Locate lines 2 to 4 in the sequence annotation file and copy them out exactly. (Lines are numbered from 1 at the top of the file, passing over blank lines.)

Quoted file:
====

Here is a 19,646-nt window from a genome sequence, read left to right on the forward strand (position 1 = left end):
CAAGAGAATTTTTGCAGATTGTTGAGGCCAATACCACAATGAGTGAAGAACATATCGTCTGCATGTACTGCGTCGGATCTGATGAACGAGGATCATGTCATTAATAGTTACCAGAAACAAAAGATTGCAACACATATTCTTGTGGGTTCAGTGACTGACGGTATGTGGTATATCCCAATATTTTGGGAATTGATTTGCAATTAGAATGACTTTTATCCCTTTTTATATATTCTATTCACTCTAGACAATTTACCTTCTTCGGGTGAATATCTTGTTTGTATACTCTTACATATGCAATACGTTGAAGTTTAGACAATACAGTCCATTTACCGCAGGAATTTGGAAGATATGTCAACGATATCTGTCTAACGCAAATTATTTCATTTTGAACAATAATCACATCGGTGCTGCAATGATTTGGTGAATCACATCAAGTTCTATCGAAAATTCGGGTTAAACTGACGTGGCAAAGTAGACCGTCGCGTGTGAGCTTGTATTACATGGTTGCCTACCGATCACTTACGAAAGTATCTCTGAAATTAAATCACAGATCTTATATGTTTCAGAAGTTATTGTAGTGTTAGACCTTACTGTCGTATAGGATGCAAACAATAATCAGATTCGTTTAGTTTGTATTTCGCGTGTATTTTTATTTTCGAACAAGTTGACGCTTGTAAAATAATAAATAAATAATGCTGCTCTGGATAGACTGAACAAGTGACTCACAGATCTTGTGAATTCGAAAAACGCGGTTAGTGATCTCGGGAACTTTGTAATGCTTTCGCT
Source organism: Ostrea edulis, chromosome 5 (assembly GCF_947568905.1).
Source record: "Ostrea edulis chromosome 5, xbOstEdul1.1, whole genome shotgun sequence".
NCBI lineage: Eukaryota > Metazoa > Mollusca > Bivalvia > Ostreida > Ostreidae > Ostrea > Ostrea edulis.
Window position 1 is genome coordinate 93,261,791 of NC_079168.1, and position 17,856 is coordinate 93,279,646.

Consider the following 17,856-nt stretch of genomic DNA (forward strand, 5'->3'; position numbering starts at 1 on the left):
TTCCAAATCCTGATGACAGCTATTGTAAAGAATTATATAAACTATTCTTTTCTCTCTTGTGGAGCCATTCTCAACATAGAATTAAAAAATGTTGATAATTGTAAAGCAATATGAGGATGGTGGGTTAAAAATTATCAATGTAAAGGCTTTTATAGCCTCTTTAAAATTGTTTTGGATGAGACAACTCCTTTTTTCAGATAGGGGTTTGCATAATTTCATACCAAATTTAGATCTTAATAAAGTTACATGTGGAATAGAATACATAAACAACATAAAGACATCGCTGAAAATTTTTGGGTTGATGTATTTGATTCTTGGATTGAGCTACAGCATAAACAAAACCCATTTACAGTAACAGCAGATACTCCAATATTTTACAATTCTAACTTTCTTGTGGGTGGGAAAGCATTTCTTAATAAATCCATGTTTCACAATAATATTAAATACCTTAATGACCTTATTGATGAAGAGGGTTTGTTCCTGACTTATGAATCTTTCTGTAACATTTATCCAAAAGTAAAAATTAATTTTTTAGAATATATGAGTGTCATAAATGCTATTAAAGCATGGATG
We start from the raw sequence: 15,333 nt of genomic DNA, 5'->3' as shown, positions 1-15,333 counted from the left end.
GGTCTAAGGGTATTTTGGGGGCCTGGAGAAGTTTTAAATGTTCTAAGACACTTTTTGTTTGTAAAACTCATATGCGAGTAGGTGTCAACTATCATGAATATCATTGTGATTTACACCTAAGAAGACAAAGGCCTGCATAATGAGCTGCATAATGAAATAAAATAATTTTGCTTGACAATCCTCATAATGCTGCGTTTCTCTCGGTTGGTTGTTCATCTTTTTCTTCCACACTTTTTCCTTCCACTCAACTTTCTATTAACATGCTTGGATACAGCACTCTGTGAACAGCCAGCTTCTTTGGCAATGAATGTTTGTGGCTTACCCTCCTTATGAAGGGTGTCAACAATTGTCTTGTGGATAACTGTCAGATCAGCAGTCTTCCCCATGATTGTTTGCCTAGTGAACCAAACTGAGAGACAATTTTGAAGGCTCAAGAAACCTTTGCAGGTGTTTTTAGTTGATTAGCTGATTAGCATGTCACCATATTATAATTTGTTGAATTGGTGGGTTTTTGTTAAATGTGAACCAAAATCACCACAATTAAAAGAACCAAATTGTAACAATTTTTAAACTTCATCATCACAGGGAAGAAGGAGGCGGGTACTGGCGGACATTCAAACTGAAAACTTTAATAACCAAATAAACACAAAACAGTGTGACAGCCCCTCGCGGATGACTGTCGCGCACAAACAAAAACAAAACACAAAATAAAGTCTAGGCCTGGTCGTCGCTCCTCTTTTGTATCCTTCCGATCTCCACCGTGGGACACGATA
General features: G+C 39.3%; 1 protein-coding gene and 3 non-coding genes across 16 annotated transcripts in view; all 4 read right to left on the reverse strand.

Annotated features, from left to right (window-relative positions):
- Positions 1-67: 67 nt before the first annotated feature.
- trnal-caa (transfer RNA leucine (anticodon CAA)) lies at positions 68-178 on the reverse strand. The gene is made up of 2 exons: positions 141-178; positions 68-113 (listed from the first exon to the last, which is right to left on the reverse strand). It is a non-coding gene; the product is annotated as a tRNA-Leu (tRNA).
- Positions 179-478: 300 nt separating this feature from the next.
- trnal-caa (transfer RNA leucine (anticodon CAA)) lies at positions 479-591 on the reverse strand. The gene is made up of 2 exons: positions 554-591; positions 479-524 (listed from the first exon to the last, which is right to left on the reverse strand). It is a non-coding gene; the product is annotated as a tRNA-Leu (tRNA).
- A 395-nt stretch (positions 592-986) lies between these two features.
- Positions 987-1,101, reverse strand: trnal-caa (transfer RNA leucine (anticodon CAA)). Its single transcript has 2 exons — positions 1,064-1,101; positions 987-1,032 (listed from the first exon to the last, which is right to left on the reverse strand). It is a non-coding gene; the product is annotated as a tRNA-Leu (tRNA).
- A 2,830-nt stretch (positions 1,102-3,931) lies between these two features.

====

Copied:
CAAGAGAATTTTTGCAGATTGTTGAGGCCAATACCACAATGAGTGAAGAACATATCGTCTGCATGTACTGCGTCGGATCTGATGAACGAGGATCATGTCATTAATAGTTACCAGAAACAAAAGATTGCAACACATATTCTTGTGGGTTCAGTGACTGACGGTATGTGGTATATCCCAATATTTTGGGAATTGATTTGCAATTAGAATGACTTTTATCCCTTTTTATATATTCTATTCACTCTAGACAATTTACCTTCTTCGGGTGAATATCTTGTTTGTATACTCTTACATATGCAATACGTTGAAGTTTAGACAATACAGTCCATTTACCGCAGGAATTTGGAAGATATGTCAACGATATCTGTCTAACGCAAATTATTTCATTTTGAACAATAATCACATCGGTGCTGCAATGATTTGGTGAATCACATCAAGTTCTATCGAAAATTCGGGTTAAACTGACGTGGCAAAGTAGACCGTCGCGTGTGAGCTTGTATTACATGGTTGCCTACCGATCACTTACGAAAGTATCTCTGAAATTAAATCACAGATCTTATATGTTTCAGAAGTTATTGTAGTGTTAGACCTTACTGTCGTATAGGATGCAAACAATAATCAGATTCGTTTAGTTTGTATTTCGCGTGTATTTTTATTTTCGAACAAGTTGACGCTTGTAAAATAATAAATAAATAATGCTGCTCTGGATAGACTGAACAAGTGACTCACAGATCTTGTGAATTCGAAAAACGCGGTTAGTGATCTCGGGAACTTTGTAATGCTTTCGCT
Source organism: Ostrea edulis, chromosome 5 (assembly GCF_947568905.1).
Source record: "Ostrea edulis chromosome 5, xbOstEdul1.1, whole genome shotgun sequence".